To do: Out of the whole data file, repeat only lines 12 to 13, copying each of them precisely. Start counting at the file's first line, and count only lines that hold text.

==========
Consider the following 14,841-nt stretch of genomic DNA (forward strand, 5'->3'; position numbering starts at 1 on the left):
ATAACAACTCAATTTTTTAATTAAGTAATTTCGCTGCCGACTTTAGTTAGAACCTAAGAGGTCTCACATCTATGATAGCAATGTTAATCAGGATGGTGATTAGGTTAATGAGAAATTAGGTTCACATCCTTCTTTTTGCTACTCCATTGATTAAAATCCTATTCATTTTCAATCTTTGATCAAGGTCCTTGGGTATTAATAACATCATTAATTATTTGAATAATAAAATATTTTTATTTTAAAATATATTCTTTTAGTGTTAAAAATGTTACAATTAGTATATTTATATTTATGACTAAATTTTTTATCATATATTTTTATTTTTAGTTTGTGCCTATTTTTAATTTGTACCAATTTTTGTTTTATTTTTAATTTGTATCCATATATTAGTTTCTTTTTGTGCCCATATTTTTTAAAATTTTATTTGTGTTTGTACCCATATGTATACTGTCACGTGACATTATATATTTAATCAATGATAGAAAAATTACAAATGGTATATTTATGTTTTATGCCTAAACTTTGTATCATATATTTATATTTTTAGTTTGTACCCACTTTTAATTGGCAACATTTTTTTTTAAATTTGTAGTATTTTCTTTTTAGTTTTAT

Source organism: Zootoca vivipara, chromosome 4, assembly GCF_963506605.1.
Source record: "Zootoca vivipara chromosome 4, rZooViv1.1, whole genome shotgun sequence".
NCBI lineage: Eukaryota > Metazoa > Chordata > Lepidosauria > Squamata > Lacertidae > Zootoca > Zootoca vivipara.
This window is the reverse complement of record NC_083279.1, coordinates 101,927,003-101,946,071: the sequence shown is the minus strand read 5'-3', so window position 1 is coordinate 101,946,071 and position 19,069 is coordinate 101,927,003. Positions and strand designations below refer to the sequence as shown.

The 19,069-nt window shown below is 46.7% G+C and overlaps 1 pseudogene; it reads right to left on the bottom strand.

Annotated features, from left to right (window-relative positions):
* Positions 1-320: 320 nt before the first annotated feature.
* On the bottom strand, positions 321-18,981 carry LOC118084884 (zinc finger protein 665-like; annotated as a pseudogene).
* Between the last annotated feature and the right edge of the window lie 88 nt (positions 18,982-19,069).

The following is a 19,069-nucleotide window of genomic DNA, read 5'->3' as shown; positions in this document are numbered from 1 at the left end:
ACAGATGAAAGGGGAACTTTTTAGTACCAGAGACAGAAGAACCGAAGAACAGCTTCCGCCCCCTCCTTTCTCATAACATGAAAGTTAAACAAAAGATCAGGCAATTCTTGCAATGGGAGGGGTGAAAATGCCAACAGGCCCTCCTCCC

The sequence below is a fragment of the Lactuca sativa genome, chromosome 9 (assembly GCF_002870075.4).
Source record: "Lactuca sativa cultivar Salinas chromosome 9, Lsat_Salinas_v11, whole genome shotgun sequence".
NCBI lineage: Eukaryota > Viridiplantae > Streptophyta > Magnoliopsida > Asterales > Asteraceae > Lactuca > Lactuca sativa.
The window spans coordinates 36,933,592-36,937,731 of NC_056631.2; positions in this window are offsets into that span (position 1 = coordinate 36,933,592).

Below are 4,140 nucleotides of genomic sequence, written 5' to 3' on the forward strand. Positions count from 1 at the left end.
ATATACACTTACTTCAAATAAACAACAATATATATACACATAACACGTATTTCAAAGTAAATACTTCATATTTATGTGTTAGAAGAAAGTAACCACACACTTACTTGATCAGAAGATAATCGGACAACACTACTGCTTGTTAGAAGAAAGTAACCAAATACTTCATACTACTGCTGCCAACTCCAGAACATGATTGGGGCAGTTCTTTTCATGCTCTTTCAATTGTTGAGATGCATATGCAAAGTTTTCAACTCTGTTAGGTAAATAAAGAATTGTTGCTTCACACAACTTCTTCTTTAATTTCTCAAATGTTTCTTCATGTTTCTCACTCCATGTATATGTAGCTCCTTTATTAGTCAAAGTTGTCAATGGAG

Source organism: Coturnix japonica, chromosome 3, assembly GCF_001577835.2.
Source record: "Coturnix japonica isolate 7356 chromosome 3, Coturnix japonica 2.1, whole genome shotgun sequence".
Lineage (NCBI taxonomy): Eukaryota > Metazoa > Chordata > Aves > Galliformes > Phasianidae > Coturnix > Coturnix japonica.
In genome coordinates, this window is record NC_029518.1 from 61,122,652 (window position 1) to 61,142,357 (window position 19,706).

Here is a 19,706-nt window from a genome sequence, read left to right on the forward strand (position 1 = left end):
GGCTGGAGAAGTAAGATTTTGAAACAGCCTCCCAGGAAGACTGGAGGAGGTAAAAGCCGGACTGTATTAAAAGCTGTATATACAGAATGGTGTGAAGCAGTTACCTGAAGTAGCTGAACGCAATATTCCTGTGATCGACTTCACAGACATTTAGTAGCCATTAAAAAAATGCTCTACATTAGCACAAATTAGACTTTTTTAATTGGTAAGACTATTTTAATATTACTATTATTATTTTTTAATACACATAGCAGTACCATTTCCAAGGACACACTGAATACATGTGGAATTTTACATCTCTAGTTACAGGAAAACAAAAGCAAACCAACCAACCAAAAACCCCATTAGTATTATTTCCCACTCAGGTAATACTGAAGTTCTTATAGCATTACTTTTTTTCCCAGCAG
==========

The following is a 19,069-nucleotide window of genomic DNA, read 5'->3' as shown; positions in this document are numbered from 1 at the left end:
ACAGATGAAAGGGGAACTTTTTAGTACCAGAGACAGAAGAACCGAAGAACAGCTTCCGCCCCCTCCTTTCTCATAACATGAAAGTTAAACAAAAGATCAGGCAATTCTTGCAATGGGAGGGGTGAAAATGCCAACAGGCCCTCCTCCC